I have been reading T.S. Eliot again. The last time this happened was in high school, when we diligently read a whole collection of Eliot poems, including the famed Love Song of J. Alfred Prufrock (1917) and Journey of the Magi (1927), amongst others which I only have a slight recollection of. Prufrock, as one fondly refers to the poem, contains some dazzling lines like that mentioned above which combine such rich imagery with a deep and utter self-loath (something I very much identify with). I was mostly moved by the question "And indeed there will be time / To wonder, "Do I dare?" and, "Do I dare?"". We know Prufrock is torn between his Edwardian prudishness and his desire to express his love to an anonymous woman vaguely referenced to in the poem, and thus the question goes on to signify the impotence of the modern man as Eliot observed from a distance during the Great War. His poetry is an echo of the disillusionment of a younger post-World-War-I generation with values and conventions (both literary and social) of the Victorian era.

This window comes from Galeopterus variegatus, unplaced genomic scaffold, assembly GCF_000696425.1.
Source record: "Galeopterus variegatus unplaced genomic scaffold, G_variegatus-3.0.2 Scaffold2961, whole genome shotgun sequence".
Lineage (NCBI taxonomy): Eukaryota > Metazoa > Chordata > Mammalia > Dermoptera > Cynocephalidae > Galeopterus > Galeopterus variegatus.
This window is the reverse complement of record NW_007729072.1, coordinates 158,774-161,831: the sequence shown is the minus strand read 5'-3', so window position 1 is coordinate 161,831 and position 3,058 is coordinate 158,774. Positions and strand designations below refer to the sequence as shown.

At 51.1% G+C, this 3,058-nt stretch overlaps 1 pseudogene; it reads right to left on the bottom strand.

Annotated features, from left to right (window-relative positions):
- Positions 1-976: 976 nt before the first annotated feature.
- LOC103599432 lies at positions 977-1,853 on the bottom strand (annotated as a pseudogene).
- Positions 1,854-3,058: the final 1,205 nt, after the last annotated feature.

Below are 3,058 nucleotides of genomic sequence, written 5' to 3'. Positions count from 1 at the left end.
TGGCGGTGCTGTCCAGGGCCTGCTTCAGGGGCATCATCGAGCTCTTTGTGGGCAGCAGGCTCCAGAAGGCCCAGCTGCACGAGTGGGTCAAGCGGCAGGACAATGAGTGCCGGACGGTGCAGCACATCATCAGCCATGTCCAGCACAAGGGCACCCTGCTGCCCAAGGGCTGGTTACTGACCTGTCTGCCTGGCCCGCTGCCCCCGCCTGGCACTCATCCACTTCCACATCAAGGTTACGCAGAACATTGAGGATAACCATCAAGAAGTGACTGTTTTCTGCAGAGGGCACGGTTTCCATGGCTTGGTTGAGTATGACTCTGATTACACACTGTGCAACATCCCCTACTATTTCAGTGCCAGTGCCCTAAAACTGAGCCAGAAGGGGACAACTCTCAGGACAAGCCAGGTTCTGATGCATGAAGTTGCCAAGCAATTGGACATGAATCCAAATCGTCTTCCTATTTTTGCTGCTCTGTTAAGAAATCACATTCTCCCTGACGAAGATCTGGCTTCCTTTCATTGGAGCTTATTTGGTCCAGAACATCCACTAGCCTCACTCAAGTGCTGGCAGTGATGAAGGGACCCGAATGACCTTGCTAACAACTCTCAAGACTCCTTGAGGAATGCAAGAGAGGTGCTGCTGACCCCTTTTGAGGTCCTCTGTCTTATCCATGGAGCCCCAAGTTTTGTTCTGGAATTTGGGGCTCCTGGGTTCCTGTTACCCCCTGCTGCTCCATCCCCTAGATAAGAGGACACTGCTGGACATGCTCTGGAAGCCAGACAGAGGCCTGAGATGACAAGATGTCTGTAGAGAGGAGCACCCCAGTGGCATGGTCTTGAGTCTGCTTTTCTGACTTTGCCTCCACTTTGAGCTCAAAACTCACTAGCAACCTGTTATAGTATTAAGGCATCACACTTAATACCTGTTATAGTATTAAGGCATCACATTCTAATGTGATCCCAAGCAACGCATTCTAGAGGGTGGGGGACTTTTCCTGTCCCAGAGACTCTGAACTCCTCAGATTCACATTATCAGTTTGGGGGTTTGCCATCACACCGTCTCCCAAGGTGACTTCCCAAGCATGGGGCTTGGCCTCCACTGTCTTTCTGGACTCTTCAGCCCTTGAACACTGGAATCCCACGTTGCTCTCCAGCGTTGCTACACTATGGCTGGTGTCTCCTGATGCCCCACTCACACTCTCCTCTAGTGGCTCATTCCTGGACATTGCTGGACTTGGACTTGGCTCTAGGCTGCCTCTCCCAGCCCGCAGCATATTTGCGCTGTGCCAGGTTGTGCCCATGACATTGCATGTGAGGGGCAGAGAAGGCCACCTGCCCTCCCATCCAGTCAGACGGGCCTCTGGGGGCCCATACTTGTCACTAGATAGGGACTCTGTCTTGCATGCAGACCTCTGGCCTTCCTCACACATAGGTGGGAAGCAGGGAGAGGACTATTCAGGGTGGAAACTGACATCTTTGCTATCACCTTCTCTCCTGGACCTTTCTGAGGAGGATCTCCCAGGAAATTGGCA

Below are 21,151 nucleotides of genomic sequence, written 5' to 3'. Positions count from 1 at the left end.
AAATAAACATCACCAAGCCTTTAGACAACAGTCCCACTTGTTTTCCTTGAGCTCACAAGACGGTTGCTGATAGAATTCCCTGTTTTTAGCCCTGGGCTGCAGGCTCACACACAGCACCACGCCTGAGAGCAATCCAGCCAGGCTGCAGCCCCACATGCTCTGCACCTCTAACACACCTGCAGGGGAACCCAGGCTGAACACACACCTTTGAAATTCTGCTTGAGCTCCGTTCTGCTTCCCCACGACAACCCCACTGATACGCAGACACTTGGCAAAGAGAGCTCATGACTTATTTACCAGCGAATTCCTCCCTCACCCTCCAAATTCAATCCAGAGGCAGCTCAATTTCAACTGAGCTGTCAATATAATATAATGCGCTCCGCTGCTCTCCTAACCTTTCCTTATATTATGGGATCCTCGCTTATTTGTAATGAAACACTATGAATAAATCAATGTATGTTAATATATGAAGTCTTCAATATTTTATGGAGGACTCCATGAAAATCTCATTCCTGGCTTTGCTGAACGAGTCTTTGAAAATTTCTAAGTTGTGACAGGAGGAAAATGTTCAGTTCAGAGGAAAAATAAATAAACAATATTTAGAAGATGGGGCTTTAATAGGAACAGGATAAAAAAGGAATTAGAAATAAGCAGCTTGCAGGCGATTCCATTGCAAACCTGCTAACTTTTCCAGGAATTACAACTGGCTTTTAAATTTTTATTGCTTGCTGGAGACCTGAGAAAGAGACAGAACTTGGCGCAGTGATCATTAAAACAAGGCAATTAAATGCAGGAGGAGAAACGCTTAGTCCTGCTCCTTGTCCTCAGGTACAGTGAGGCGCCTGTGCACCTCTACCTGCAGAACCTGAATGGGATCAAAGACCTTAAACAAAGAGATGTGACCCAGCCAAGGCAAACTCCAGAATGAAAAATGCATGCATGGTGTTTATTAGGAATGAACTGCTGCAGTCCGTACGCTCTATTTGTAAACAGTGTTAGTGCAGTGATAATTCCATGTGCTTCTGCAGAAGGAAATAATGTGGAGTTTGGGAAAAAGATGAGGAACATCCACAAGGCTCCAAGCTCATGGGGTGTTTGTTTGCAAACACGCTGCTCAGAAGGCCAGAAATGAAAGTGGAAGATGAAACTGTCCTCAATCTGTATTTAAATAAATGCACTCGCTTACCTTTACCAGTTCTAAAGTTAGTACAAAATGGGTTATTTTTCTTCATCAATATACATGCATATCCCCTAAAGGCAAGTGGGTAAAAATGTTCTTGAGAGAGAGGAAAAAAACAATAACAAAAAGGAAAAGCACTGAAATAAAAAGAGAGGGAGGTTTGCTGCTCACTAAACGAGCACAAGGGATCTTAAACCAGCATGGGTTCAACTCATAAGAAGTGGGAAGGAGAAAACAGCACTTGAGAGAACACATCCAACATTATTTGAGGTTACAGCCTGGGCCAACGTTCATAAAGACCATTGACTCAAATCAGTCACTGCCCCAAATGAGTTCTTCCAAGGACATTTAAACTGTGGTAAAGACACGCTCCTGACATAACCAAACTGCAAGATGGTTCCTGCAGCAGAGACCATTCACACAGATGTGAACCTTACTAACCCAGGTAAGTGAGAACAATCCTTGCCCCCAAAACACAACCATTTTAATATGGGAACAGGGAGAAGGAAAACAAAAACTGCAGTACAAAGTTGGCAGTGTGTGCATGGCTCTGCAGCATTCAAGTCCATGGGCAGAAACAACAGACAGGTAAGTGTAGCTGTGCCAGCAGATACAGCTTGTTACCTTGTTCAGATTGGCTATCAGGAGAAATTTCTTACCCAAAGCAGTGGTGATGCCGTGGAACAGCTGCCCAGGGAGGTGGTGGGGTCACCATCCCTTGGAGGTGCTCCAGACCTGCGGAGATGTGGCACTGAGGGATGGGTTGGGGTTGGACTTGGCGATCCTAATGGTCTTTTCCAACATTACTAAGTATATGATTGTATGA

Modernism has always interested me probably because of the equally interesting parallel movements in fine art, architecture and music. There lies a severe contradiction at the heart of modernism, that of the seemingly limitless potential of modern industrial development adjoined with this strong sense of disbelief in the ideal of the modern man. Industry has no limitations in the eye of modernism, but man can no longer yield. We have departed from the romanticist depiction of man juxtaposed with nature to man being crushed morally by the nature of progress turning us all into anonymous beings, or in the case of Eliot, beings trapped in endless social meandering that does not get us anywhere: "I have measured out my life in coffee spoons" as Eliot ironically writes.
"I have heard the mermaids singing each to each / I do not think they will sing to me".